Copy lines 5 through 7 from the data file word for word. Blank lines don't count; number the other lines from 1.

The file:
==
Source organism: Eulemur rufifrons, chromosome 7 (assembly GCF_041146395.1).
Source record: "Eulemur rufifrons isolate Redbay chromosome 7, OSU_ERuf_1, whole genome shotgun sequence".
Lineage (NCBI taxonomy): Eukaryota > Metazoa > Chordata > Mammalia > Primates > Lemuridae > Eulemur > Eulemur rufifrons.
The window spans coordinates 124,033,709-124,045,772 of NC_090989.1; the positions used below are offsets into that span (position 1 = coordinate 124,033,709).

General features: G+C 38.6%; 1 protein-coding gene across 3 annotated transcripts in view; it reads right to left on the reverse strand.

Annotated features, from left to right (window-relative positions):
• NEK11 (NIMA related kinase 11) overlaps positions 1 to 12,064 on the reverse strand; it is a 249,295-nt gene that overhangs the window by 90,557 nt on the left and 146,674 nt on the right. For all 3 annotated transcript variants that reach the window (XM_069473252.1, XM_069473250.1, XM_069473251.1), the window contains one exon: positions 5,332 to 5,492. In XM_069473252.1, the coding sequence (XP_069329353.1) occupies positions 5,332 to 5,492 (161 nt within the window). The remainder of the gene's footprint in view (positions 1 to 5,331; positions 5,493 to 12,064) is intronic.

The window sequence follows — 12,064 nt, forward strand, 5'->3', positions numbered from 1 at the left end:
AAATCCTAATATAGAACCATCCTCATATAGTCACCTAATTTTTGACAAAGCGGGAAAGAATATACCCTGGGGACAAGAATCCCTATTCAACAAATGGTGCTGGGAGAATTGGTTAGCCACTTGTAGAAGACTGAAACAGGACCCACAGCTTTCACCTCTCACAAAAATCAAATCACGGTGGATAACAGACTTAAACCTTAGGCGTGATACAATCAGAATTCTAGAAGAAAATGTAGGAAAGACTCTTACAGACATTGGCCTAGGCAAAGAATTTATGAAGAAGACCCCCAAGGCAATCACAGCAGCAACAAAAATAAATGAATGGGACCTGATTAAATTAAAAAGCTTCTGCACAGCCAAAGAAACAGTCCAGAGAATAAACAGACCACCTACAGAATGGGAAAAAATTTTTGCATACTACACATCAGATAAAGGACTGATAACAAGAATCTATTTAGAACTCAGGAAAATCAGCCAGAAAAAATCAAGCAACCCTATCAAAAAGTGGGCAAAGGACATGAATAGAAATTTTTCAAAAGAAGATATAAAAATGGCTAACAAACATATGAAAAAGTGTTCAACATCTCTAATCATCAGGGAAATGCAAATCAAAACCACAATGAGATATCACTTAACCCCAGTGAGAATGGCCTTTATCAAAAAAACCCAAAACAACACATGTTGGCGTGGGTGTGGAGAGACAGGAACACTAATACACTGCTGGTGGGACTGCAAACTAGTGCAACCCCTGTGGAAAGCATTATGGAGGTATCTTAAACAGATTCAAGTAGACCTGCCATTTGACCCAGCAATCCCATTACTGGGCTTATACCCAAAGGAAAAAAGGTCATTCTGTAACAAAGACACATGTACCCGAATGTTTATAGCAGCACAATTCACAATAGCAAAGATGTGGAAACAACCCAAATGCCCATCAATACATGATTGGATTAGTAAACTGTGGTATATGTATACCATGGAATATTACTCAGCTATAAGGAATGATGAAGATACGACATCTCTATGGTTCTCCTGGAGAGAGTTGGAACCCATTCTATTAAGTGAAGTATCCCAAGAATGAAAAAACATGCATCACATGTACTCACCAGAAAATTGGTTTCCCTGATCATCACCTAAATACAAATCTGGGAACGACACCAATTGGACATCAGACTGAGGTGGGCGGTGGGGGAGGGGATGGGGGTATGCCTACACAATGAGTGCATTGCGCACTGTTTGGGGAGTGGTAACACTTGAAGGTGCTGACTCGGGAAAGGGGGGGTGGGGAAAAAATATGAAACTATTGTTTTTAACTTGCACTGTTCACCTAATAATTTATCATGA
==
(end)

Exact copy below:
General features: G+C 38.6%; 1 protein-coding gene across 3 annotated transcripts in view; it reads right to left on the reverse strand.

Annotated features, from left to right (window-relative positions):
• NEK11 (NIMA related kinase 11) overlaps positions 1 to 12,064 on the reverse strand; it is a 249,295-nt gene that overhangs the window by 90,557 nt on the left and 146,674 nt on the right. For all 3 annotated transcript variants that reach the window (XM_069473252.1, XM_069473250.1, XM_069473251.1), the window contains one exon: positions 5,332 to 5,492. In XM_069473252.1, the coding sequence (XP_069329353.1) occupies positions 5,332 to 5,492 (161 nt within the window). The remainder of the gene's footprint in view (positions 1 to 5,331; positions 5,493 to 12,064) is intronic.